Make sure you always have a copy of the printable attendance sheet in hand when you are preparing to meet with parents.

Attendance Sheet Examples

Use Your Attendance Sheet To Reward School Age Students

Many students respond to rewards for attending class on time. Students who make a special effort to be at school every day deserve some extra attention. Here are some ideas for rewarding students for attending class on time:

  • Give away weekly or monthly “Perfect Attendance” certificates to the students who aren’t late or who don’t miss any days.
  • For students who have been chronically tardy, or who miss school often, give them a different type of award to aim for. If your students can’t make it to school every day, you can at least reward them if your attendance sheet shows improvement.
  • Offer a “Most Improved” prize for attendance on a monthly basis.
  • At the end of the year, offer a prize and certificate for the student who never misses a day, but also make sure you offer an award for “Most Improved.”

By rewarding students for attending class regularly, you’re instilling a work ethic, and even the students who are forced to miss class have something to aim for when you offer a reward for “Most Improved”

A Word About Attendance Sheet Templates For Homeschooled Students

Parents that homeschool their children in groups need to keep accurate records for the government and have them available upon request. Recordkeeping is one of the most important aspects of homeschooling. Be sure to find out the specifics from your local school board. Different states and cities may have different regulations. You will need to make sure that the attendance sheet is accurate and that you always keep copies of your students’ attendance records.

You can download a printable attendance sheet template on this page.

Attendance Sheet Samples

In College, Your Attendance Sheet Tells a Story

Excessive absences and tardiness from college students are often a red flag. Many students struggle to attend classes when they’re having problems adjusting to college life.

In college, students are generally responsible for their class attendance, but when the attendance sheet templates show that a student is missing class or showing up late regularly, this signals a problem. Many college students come from small towns or close-knit families and may have trouble adjusting to college life. For many college-age students, this is the first time the student has been “out in the world” on their own. Which means that when they experience trouble, they may not be sure who to turn to, or even what kind of help they need.

Unfortunately, students who rarely show up to class to sign the attendance sheet are often in more than academic trouble. Sometimes chronic absences are a signal of a serious problem, such as depression or a substance abuse disorder.  If you’ve noticed a student has been missing class regularly, or rarely signs the attendance sheet, you may want to speak to the student in person before you penalize them. Many college students struggle with mental health disorders and many of them feel too ashamed to tell their teachers if they are struggling.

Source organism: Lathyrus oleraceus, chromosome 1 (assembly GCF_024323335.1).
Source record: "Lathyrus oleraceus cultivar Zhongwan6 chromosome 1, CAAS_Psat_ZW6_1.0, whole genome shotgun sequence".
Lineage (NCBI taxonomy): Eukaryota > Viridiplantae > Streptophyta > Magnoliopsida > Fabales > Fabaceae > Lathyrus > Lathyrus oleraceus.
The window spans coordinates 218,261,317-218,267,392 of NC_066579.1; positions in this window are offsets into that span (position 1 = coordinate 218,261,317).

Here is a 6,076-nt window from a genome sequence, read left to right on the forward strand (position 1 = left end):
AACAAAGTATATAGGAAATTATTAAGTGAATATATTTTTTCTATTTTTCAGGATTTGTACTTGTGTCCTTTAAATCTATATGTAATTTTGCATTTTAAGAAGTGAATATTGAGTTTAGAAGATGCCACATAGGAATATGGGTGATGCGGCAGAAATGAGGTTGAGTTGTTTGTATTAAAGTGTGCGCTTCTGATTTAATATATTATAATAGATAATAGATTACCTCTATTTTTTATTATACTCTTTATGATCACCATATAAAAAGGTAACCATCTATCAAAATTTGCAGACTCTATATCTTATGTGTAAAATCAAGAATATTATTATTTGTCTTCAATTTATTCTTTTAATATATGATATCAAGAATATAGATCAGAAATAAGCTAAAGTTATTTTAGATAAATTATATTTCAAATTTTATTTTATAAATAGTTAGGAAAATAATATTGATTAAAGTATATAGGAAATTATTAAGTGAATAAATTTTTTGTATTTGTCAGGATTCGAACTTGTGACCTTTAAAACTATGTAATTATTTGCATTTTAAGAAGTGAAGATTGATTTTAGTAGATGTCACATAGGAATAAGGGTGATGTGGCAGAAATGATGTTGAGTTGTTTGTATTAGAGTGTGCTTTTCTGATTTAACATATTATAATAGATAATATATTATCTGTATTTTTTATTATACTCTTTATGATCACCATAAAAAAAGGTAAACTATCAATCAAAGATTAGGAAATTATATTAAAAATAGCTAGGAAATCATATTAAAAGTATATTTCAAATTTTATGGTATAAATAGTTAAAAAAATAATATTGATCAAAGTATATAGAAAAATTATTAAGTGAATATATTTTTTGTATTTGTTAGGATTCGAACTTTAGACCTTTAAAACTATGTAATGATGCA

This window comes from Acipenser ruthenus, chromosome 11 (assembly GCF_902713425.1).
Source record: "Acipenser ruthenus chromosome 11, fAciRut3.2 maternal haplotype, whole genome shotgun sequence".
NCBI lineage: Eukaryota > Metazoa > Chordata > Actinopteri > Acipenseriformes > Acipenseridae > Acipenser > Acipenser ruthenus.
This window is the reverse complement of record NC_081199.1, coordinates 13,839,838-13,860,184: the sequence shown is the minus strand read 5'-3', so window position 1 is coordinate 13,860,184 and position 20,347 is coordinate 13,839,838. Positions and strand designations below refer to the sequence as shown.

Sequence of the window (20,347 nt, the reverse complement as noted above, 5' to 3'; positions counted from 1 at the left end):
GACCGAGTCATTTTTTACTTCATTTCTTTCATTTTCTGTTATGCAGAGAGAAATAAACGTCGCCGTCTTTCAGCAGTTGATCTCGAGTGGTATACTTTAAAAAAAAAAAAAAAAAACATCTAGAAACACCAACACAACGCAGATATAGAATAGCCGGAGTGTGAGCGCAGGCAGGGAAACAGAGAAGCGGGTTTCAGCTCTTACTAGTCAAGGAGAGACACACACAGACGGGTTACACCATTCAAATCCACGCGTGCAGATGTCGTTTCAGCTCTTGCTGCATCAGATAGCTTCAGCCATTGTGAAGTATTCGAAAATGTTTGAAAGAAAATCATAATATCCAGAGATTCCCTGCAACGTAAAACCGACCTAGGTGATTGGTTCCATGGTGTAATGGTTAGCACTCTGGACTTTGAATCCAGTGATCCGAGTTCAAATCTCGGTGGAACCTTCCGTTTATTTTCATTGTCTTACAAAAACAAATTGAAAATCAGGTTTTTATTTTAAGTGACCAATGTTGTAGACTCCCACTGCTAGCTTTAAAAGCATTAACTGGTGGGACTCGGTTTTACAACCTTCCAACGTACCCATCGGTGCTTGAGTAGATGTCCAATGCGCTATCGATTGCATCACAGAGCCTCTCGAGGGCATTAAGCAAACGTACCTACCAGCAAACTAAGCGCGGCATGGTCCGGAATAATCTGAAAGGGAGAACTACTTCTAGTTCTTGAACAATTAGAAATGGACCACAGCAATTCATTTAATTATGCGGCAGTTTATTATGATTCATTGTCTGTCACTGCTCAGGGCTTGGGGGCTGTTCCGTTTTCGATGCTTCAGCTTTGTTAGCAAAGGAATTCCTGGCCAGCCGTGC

Make sure that your attendance sheet template is put to good use. Although college students may seem “grown,” when it comes to problems with attendance and tardiness, they often still need a push in the right direction to get help when they are struggling. The struggle of adjusting to college is real, and the attendance sheet can help you identify your student’s struggles.

Make sure you download an attendance sheet template to use in your classes. We’ve got one available to you for free on this page.

When Teaching Adults, Attendance Patterns Can Help You Improve Your Class

Adult learners are usually voluntary learners, meaning they choose to enroll in a class or workshop so they can learn something new. Adults tend to take classes that benefit them professionally or personally, and when they’re disappointed, they may stop attending a class altogether. If the class you’re teaching, whether it’s yoga or Chinese history, suddenly has an increase in absences, it may be time to assess the class.

Questions for teachers to ask themselves when attendance sheets show a pattern of multiple people regularly absent or tardy in class:

  • Is the class time inconvenient? Does it pose scheduling conflicts, such as having a start time during rush hour or an early start time that causes students to lose sleep?
  • Is the course content boring? If you see an increase in absences as well as bored, glassy-looking faces peering back, or even students falling asleep, you may need to brush up on your presentation skills.
  • Is the course content too difficult? Sure, it’s important to be challenged, but sometimes a class may be so technical or difficult that students may end up feeling “lost” and missing classes.

If you’re not sure what problems are causing absences and tardiness in adult learners, you may not be sure what to do. In this case, you may want to pass out an anonymous survey to your class and ask people about the class, its positives and negatives. You can even include questions about the time and day the class is scheduled, and ask your students for more information on what dates work best for you. While you may not be able to improve course attendance for the current class, you’ll glean some valuable information on what you can do in the future to make class attendance a success for everyone.

Bonus Attendance Sheets Templates